Getting to Know Yourself: The Nine Types of the Enneagram

Have you ever thought to yourself that you have no idea who you are? What you’re good at? Or even why you do the things you do? Maybe it’s just me, but there are just times I’ve struggled to be aware of how I see the world, how I interact with my people, and even why I struggle with certain issues when others do not. And if you raised you hand for any of those questions, you’re not alone. I see you, sister.

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But you may be asking, how do I even begin the process. And whatever the process is, if you’re anything like me, you’d like to speed it up. We’re so often in a hurry to get to where we understand it all.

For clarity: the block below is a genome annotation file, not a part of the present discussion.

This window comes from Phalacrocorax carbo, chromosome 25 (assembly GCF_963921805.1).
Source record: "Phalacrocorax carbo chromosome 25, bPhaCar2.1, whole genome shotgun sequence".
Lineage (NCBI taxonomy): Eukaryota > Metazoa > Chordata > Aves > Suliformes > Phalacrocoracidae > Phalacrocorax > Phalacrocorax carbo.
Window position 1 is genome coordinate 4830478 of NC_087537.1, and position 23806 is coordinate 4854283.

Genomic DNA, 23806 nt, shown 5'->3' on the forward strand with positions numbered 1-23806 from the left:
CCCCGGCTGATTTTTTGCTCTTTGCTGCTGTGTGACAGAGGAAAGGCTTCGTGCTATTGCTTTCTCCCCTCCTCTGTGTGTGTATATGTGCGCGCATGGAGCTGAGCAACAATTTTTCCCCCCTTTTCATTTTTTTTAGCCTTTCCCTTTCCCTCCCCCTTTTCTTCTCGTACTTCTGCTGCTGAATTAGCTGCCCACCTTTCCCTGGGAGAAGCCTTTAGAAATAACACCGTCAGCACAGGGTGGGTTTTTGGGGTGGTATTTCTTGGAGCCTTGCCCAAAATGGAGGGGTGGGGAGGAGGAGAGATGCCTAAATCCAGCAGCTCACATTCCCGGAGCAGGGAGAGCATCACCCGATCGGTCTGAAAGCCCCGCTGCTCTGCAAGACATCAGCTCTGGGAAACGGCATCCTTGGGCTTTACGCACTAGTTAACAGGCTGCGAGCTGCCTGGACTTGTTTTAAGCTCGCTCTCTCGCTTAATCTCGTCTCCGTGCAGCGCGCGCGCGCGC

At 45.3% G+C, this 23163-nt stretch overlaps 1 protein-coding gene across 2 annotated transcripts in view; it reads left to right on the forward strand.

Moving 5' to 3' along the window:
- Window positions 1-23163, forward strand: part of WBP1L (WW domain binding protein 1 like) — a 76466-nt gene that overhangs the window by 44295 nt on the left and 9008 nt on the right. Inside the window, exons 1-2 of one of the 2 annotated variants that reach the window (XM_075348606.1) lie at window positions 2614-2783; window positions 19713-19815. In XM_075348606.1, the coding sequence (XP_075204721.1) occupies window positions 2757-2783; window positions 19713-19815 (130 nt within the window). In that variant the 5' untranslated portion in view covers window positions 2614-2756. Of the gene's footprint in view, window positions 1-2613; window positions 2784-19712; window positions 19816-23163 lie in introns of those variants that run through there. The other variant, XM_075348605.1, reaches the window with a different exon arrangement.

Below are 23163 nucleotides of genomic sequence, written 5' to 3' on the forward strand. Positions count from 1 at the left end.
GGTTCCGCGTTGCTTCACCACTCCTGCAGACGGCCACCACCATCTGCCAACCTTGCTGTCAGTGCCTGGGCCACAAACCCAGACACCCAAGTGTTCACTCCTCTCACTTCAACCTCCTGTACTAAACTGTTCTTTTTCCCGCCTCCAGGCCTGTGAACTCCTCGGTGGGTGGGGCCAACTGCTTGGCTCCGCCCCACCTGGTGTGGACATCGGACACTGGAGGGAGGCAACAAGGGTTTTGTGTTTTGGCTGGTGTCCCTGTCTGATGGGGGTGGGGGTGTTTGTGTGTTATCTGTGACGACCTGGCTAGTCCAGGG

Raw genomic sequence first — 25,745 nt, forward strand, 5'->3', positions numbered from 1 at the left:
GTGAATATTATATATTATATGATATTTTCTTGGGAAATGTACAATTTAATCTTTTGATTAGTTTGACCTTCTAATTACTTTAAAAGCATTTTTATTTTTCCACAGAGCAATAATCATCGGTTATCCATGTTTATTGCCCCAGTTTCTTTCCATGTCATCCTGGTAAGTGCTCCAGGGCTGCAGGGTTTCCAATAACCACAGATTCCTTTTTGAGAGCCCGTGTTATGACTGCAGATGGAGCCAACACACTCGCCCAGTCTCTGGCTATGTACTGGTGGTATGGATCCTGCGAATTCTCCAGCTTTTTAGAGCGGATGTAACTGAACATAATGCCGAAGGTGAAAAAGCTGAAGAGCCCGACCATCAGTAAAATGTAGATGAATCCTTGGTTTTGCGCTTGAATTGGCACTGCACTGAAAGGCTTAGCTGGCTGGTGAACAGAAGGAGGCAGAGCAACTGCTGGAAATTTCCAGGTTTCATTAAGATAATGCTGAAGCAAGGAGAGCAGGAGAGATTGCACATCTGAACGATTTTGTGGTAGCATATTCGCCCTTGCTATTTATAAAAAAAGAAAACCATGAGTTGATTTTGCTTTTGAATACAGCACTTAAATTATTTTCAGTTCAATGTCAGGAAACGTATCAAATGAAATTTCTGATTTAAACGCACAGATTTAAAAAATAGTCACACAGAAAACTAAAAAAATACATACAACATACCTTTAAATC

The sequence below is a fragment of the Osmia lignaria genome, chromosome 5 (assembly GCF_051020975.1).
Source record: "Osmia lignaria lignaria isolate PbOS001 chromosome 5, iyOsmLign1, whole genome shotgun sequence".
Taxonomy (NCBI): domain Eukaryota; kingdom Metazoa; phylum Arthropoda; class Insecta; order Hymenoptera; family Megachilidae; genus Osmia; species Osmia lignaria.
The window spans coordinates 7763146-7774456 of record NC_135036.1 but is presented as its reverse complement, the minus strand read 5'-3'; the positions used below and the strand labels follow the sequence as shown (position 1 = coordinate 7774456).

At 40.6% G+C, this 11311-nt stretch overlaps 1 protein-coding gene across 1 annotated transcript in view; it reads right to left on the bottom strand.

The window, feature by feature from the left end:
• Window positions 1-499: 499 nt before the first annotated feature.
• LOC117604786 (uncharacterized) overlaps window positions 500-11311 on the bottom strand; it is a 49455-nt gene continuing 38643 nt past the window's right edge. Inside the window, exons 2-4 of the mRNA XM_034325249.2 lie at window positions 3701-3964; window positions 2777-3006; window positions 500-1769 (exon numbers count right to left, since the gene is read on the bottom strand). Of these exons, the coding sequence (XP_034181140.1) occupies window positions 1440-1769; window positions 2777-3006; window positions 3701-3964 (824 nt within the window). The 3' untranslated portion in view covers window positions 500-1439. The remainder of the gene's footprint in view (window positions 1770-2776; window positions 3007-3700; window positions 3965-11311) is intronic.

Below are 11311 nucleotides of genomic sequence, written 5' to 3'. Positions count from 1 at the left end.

My Own Journey

My own journey may be similar to yours. There are times where I know exactly what I’m good at, where to find my identity, and how to walk confidently in my God-given purpose. There are other days (sometimes days right in a row) where I start to doubt. Have I really heard God correctly? Am I really good at this? Is this even the right road that I’m standing on now?

The ups and downs of getting to know myself and using that information to step with purpose and address the things that are holding me back was a long and winding journey.